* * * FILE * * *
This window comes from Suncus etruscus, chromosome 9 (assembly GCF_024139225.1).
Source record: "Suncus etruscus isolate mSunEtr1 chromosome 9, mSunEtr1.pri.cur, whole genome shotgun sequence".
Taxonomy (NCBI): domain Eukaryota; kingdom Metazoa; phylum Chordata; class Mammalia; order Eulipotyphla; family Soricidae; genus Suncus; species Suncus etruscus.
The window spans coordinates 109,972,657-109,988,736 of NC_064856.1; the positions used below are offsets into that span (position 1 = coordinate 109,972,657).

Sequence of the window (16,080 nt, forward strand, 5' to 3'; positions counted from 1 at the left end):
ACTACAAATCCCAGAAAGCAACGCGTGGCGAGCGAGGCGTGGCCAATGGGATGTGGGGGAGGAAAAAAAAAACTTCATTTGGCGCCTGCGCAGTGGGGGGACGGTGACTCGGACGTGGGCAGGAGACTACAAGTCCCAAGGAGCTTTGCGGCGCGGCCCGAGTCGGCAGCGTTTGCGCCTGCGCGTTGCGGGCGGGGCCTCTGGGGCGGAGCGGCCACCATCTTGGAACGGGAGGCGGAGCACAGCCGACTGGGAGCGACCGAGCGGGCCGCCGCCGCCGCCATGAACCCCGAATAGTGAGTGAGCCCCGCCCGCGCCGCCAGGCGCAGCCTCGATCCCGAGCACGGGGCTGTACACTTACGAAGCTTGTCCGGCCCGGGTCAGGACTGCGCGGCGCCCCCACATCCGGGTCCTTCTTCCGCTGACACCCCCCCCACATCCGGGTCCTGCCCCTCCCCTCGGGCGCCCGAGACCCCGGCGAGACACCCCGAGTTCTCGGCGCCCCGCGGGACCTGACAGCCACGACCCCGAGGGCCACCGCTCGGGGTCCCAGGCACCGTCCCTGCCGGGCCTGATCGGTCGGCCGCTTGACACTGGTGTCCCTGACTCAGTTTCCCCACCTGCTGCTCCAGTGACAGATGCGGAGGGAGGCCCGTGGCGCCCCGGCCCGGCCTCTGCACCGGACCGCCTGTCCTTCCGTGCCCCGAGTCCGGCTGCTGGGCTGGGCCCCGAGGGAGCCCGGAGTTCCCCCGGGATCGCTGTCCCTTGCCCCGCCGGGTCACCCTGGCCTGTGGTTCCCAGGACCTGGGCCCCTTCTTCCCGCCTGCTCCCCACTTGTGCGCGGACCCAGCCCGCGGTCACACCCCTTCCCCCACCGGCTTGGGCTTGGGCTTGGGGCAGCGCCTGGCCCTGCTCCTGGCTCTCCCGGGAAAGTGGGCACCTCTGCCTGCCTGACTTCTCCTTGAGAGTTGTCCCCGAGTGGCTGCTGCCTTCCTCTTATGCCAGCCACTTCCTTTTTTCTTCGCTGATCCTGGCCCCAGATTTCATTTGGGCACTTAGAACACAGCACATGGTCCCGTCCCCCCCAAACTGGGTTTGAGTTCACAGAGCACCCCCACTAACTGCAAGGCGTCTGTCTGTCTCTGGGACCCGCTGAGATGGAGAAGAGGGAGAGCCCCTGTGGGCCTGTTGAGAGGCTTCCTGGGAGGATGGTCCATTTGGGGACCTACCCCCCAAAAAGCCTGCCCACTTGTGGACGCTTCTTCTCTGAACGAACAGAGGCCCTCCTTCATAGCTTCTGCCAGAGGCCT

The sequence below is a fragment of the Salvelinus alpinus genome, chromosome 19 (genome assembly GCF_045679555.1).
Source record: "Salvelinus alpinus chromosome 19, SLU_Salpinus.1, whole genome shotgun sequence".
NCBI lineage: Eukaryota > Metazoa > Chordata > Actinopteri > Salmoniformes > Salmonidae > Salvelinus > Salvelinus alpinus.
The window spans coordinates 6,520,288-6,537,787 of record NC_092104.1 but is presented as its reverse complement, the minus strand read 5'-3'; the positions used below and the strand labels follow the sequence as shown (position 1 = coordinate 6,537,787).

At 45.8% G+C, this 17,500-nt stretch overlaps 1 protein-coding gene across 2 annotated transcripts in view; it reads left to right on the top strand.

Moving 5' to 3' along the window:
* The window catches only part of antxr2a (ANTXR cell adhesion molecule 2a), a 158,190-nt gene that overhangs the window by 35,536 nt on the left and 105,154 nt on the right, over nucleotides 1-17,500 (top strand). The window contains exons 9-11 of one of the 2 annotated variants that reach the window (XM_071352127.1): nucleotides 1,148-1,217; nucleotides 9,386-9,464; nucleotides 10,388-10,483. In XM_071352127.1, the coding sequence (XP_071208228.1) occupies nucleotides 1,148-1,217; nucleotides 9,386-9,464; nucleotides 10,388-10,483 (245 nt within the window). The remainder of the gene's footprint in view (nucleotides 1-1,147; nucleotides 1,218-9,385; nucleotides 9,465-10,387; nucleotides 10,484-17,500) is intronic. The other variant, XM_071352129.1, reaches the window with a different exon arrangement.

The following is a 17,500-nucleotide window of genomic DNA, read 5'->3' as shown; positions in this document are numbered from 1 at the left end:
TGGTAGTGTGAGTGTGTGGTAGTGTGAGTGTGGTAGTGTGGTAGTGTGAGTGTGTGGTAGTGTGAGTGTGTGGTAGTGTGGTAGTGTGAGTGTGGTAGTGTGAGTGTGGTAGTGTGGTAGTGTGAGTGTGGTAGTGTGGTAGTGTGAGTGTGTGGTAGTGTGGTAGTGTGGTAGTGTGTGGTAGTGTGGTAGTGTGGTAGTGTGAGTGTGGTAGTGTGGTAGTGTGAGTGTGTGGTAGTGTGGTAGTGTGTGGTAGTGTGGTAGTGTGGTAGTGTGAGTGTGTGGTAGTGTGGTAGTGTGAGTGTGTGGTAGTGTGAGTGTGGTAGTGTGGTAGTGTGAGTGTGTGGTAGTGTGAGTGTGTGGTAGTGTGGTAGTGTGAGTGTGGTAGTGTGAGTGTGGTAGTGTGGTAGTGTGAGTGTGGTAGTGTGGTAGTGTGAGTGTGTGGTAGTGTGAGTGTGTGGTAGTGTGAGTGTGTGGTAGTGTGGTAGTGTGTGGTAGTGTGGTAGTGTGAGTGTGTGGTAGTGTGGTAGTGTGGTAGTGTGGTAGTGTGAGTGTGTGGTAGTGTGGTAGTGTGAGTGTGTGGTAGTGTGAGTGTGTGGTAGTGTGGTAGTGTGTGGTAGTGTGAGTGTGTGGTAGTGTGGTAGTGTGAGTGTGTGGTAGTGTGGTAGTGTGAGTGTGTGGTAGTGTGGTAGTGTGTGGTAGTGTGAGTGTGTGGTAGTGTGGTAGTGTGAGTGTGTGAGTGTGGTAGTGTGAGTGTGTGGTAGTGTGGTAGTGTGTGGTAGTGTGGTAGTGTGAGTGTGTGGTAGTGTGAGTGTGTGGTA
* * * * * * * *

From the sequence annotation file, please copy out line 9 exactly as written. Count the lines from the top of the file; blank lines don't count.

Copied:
NCBI lineage: Eukaryota > Metazoa > Chordata > Actinopteri > Salmoniformes > Salmonidae > Salvelinus > Salvelinus alpinus.